Singapore stops paying for Covid treatment for people who are unvaccinated by choice

·1-min read
Most of Singapore’s population have been vaccinated against Covid (Reuters)
Most of Singapore’s population have been vaccinated against Covid (Reuters)

Singapore has said it will stop paying the Covid medical bills for its citizens who are “unvaccinated by choice”.

The government said most of those needing intensive care in hospital at the moment had not been jabbed against Covid.

As of Monday, 86 per cent of Singapore’s population were fully vaccinated, while 85 per cent had received one dose, according to official figures.

The government said it has been funding Covid healthcare costs for Singapore nationals, permanent residents and long-term pass holders “to avoid financial considerations adding to public uncertainty and concern when Covid-19 was an emergent and unfamiliar disease”.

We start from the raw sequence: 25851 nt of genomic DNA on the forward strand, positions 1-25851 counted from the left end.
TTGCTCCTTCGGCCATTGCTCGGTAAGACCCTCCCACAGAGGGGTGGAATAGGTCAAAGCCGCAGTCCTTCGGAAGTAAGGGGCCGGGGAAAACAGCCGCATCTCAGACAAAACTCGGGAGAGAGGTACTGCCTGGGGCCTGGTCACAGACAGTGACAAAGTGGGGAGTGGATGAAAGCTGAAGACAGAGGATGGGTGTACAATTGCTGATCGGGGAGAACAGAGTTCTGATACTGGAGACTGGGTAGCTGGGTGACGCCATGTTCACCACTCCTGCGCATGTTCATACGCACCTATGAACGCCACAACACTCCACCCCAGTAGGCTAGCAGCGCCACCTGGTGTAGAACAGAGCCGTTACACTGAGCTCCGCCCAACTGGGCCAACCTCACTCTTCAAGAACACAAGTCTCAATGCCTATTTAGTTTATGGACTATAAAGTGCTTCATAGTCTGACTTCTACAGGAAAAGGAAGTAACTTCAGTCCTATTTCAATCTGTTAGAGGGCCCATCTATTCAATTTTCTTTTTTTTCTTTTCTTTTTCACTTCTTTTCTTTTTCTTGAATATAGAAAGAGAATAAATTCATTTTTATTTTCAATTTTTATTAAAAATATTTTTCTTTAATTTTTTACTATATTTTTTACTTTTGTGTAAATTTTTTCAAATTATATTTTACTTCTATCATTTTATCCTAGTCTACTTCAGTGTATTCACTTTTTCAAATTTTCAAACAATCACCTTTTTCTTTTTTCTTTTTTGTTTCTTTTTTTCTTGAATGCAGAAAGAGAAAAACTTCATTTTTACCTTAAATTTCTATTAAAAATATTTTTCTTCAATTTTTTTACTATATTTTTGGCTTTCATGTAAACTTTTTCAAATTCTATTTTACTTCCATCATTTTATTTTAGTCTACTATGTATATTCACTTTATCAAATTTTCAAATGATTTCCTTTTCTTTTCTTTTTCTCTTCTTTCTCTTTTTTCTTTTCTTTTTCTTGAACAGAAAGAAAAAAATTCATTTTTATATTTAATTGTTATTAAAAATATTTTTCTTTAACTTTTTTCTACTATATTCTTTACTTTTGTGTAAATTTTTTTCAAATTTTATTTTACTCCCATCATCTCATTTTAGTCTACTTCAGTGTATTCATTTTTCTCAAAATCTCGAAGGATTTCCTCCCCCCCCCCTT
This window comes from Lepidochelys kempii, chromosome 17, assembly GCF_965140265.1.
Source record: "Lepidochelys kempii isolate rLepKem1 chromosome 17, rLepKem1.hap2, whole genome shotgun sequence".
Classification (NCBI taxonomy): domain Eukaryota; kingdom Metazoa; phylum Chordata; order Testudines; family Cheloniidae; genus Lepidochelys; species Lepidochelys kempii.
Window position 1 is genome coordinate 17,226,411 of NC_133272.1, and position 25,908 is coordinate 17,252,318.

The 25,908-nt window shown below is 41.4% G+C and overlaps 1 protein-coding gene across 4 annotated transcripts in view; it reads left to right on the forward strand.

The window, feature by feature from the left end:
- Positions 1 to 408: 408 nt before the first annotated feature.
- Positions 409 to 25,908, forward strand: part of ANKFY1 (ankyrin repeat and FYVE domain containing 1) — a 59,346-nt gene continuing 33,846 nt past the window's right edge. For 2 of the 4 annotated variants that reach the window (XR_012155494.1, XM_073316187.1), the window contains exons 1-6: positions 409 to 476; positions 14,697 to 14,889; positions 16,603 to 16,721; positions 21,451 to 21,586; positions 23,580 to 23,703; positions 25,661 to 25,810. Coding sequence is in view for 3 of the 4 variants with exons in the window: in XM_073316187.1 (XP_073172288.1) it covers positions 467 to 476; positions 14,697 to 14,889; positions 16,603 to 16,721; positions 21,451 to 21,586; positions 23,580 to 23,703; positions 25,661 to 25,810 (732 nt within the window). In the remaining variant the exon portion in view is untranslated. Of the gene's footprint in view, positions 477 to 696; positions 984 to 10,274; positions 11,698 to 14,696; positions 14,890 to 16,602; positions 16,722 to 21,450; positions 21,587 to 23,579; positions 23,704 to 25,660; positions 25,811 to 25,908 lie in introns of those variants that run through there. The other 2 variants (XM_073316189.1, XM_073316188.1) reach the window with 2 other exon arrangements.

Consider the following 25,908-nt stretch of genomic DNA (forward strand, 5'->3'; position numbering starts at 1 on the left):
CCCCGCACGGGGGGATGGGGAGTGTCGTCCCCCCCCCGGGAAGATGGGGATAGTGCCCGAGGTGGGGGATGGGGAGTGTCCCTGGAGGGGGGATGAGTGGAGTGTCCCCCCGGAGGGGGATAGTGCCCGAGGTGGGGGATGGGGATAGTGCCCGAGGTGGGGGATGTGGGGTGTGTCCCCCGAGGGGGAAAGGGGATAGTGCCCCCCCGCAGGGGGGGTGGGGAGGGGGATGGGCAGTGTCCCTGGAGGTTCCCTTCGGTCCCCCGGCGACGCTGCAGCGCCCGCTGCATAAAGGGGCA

The policy will continue for those who are vaccinated – or ineligible for vaccination – until the Covid situation “is more stable”, the ministry of health said on Monday.

“Currently, unvaccinated persons make up a sizeable majority of those who require intensive inpatient care, and disproportionately contribute to the strain on our healthcare resources,” its statement said.

Those unvaccinated by choice will start having to pay for their own Covid healthcare costs from 8 December.

The government has not been paying the medical bills of people who test positive for Covid following overseas travel.

Singapore – which has been reporting around 3,000 cases every day in recent weeks – has been pushing to get as many vaccinated as possible and live with the virus.

The government has also announced a further easing of rules for dining out, allowing up to five vaccinated individuals from the same household to eat together at restaurants.

The vaccinated will also be able to travel between Singapore and Malaysia without having to quarantine from later this month.

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